First Lady: 1861 to 1865
Wife of President Abraham Lincoln
Born: December 13, 1818 Died: July 16, 1882
Mary Ann Todd (Molly), was born in Lexington, Kentucky, the daughter of Robert Smith Todd, an important businessman and politician and Eliza Ann Parker Todd. Mary was well educated, attending schools with the best standards, first an academy, then a finishing school owned by a French woman, where the curriculum was concentrated on French and dancing. After school, she went for a long visit to see her sister, Lizzie, who lived in Springfield, Illinois. Lizzie, being married to a prominent lawyer, knew everybody of any consequence in the state capital. Molly met and fell in love with Abe Lincoln, to her sister's surprise, as Lincoln was poor, in debt, and not accustomed to the best society.
Molly became engaged to Lincoln in 1840, however worrying about his feelings toward her, broke the engagement in 1841. Molly and Abe did not see each other for almost two years, during which Molly was seeing other men, including Stephen A. Douglas. Lincoln, being concerned for Molly's welfare as she was seeing a "Democrat," tried to protect her. After several meetings together, Molly and Abe were married on November 4, 1842. Molly and Abe lived in a cheap boarding house for many months until he could finally afford a house. Molly also prodded Lincoln into studying law, which improved his professional reputation. The Lincoln's had four children of which only the oldest, Robert Todd, grew to manhood. Of the younger children Eddie, died in his fourth year, Willie died in the White House at eleven, and Tad, his mother's constant companion during her widowhood, died at the age of eighteen.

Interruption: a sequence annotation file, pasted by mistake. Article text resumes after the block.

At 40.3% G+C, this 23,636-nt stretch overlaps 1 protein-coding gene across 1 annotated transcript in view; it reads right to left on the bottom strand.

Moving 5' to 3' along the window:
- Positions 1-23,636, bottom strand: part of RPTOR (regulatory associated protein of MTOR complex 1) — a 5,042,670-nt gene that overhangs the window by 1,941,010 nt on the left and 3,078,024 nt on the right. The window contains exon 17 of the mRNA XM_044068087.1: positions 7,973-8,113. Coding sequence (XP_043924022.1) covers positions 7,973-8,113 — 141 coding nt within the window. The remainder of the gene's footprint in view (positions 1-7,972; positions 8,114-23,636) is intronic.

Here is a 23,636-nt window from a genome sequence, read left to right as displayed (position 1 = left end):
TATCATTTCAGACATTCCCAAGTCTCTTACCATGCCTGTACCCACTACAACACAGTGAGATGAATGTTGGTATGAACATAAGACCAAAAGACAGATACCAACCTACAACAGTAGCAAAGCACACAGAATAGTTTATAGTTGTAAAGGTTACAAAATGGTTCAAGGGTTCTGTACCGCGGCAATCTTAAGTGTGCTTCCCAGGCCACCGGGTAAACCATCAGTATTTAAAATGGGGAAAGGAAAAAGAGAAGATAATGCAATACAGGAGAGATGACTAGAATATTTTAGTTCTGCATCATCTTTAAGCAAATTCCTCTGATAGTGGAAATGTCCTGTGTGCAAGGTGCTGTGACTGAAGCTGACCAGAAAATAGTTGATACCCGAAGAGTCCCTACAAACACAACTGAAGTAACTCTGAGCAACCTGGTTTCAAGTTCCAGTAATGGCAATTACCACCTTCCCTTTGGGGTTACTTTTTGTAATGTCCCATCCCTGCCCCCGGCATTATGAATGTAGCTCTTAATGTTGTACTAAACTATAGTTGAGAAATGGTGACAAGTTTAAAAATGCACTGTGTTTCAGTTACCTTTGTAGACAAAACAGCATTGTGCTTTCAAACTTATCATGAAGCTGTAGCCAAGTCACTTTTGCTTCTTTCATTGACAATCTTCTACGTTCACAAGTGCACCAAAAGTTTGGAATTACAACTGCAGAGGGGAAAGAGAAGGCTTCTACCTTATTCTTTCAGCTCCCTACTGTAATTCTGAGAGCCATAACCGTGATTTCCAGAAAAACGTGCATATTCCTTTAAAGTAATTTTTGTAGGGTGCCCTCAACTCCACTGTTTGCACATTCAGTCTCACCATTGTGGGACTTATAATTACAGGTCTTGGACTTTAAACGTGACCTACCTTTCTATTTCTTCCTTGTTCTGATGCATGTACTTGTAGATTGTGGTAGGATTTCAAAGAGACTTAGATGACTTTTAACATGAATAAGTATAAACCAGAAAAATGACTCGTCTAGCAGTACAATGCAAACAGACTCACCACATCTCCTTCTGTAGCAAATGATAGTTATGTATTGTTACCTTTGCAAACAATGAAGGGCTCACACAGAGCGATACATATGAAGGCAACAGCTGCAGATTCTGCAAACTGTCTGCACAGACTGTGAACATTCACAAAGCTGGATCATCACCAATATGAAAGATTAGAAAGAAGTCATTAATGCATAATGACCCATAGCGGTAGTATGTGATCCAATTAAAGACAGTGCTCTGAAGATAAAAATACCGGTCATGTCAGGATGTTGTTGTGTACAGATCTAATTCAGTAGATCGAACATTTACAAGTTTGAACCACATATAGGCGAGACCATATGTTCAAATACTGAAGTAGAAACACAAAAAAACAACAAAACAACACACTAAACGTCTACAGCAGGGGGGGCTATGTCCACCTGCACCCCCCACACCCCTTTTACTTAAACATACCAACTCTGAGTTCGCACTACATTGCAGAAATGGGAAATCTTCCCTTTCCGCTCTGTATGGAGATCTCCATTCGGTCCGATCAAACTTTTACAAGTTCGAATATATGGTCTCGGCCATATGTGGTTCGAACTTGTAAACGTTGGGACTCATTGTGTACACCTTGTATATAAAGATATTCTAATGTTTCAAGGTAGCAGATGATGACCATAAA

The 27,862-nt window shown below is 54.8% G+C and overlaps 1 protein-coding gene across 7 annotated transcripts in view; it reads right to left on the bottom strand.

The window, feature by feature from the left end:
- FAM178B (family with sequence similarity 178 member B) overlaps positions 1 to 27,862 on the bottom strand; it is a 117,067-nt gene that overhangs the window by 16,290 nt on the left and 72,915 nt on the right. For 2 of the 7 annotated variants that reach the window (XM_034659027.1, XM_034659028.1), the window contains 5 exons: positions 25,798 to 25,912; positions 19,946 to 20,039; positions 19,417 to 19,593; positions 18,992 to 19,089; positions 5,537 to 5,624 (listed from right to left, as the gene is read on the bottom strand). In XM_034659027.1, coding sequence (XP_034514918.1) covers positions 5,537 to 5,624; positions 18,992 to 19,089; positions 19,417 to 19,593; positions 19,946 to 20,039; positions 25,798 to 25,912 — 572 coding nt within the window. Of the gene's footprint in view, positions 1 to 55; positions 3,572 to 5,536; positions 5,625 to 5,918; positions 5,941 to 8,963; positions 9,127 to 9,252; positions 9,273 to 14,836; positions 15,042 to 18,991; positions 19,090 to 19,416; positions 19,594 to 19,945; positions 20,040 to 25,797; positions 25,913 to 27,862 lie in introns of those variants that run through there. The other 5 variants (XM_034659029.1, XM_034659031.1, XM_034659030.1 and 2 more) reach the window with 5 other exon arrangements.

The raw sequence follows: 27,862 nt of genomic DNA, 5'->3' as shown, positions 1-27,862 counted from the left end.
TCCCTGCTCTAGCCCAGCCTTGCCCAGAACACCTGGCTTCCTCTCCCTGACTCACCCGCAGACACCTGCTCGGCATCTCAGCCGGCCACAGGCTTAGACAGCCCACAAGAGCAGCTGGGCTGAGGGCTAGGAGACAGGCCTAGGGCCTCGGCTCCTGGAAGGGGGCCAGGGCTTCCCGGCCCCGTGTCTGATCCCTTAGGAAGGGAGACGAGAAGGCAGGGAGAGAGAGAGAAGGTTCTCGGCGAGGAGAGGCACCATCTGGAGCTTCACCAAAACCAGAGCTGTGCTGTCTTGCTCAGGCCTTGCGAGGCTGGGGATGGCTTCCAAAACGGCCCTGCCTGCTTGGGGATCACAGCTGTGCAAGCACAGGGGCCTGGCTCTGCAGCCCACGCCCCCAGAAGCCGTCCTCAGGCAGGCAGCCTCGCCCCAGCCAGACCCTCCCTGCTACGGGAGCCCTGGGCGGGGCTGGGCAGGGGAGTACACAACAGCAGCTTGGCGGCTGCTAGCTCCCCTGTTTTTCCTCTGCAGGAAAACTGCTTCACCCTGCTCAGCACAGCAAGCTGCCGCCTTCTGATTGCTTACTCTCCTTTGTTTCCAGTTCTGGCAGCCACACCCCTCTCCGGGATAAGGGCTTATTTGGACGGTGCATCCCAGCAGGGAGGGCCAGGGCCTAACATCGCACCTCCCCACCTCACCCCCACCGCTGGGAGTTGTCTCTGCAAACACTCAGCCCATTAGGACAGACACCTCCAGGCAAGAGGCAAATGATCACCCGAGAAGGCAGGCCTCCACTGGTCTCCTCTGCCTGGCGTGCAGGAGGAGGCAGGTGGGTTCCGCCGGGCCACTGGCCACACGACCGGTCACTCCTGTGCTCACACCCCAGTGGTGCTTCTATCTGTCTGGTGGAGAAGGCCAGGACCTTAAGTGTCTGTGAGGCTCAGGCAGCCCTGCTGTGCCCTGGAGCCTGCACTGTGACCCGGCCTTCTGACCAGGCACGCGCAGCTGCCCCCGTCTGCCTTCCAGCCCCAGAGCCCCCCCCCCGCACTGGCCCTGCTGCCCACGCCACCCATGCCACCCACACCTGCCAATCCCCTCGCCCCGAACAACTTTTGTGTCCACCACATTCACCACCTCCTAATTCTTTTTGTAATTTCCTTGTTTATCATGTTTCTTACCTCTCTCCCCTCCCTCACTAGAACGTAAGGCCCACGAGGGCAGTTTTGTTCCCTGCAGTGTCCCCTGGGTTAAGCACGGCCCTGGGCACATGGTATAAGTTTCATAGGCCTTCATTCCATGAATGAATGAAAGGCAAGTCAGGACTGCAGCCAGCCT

Mary Lincoln's time in the White House during the Civil War was disastrous. Her Kentucky family was pro-confederate, provoking doubts concerning her loyally to the Union. In spite of the war, she did dazzle Washington with her entertaining and beautiful clothes. She did however run up large bills for dresses and jewels which were never paid. Being sick with grief over the death of her children and the assassination of her husband, it took five weeks to the day for her to be well enough to leave the White House.
From this time on there was no joy in life. Most crushing of all was her son Robert's attempt to have her declared legally incompetent. This resulted however in needed psychiatric treatment giving her some degree of composure. Molly spent the last years of her life with her sister Lizzie, in Springfield, dying on July 16, 1882.
Copyrightę John T. Marck. All Rights Reserved. This article and their accompanying pictures, photographs, and line art, may not be resold, reprinted, or redistributed for compensation of any kind without prior written permission from the author. From The First Ladies of the Unites States by John T. Marck.